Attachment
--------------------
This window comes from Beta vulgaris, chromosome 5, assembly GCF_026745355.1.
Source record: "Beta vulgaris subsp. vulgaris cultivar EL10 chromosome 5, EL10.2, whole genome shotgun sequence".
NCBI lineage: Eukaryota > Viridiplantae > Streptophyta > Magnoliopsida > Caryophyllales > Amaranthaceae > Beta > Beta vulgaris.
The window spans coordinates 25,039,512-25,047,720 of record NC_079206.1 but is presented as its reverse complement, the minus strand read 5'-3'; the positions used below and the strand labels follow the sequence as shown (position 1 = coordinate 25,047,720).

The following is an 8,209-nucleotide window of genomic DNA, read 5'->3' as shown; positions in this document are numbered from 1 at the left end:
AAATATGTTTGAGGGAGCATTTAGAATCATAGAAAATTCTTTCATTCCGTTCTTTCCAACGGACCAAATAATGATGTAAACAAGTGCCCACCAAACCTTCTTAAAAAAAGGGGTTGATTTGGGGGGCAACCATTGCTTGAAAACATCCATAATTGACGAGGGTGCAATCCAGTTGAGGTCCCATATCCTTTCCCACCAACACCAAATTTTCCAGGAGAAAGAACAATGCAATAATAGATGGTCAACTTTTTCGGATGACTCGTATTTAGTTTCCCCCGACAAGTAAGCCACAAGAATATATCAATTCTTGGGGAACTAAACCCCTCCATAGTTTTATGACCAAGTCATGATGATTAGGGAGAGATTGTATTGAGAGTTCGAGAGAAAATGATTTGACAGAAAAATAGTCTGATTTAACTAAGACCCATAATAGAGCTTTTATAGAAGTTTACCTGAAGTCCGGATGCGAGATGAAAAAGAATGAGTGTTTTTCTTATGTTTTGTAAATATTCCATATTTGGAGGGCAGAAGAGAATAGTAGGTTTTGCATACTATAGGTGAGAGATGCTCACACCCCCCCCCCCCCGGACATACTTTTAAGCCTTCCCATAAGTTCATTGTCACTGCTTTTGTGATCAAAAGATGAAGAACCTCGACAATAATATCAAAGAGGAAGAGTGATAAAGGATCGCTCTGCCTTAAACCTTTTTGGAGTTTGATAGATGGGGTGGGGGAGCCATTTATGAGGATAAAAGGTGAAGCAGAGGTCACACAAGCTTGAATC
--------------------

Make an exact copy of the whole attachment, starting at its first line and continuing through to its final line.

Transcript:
This window comes from Beta vulgaris, chromosome 5, assembly GCF_026745355.1.
Source record: "Beta vulgaris subsp. vulgaris cultivar EL10 chromosome 5, EL10.2, whole genome shotgun sequence".
NCBI lineage: Eukaryota > Viridiplantae > Streptophyta > Magnoliopsida > Caryophyllales > Amaranthaceae > Beta > Beta vulgaris.
The window spans coordinates 25,039,512-25,047,720 of record NC_079206.1 but is presented as its reverse complement, the minus strand read 5'-3'; the positions used below and the strand labels follow the sequence as shown (position 1 = coordinate 25,047,720).

The following is an 8,209-nucleotide window of genomic DNA, read 5'->3' as shown; positions in this document are numbered from 1 at the left end:
AAATATGTTTGAGGGAGCATTTAGAATCATAGAAAATTCTTTCATTCCGTTCTTTCCAACGGACCAAATAATGATGTAAACAAGTGCCCACCAAACCTTCTTAAAAAAAGGGGTTGATTTGGGGGGCAACCATTGCTTGAAAACATCCATAATTGACGAGGGTGCAATCCAGTTGAGGTCCCATATCCTTTCCCACCAACACCAAATTTTCCAGGAGAAAGAACAATGCAATAATAGATGGTCAACTTTTTCGGATGACTCGTATTTAGTTTCCCCCGACAAGTAAGCCACAAGAATATATCAATTCTTGGGGAACTAAACCCCTCCATAGTTTTATGACCAAGTCATGATGATTAGGGAGAGATTGTATTGAGAGTTCGAGAGAAAATGATTTGACAGAAAAATAGTCTGATTTAACTAAGACCCATAATAGAGCTTTTATAGAAGTTTACCTGAAGTCCGGATGCGAGATGAAAAAGAATGAGTGTTTTTCTTATGTTTTGTAAATATTCCATATTTGGAGGGCAGAAGAGAATAGTAGGTTTTGCATACTATAGGTGAGAGATGCTCACACCCCCCCCCCCCCGGACATACTTTTAAGCCTTCCCATAAGTTCATTGTCACTGCTTTTGTGATCAAAAGATGAAGAACCTCGACAATAATATCAAAGAGGAAGAGTGATAAAGGATCGCTCTGCCTTAAACCTTTTTGGAGTTTGATAGATGGGGTGGGGGAGCCATTTATGAGGATAAAAGGTGAAGCAGAGGTCACACAAGCTTGAATC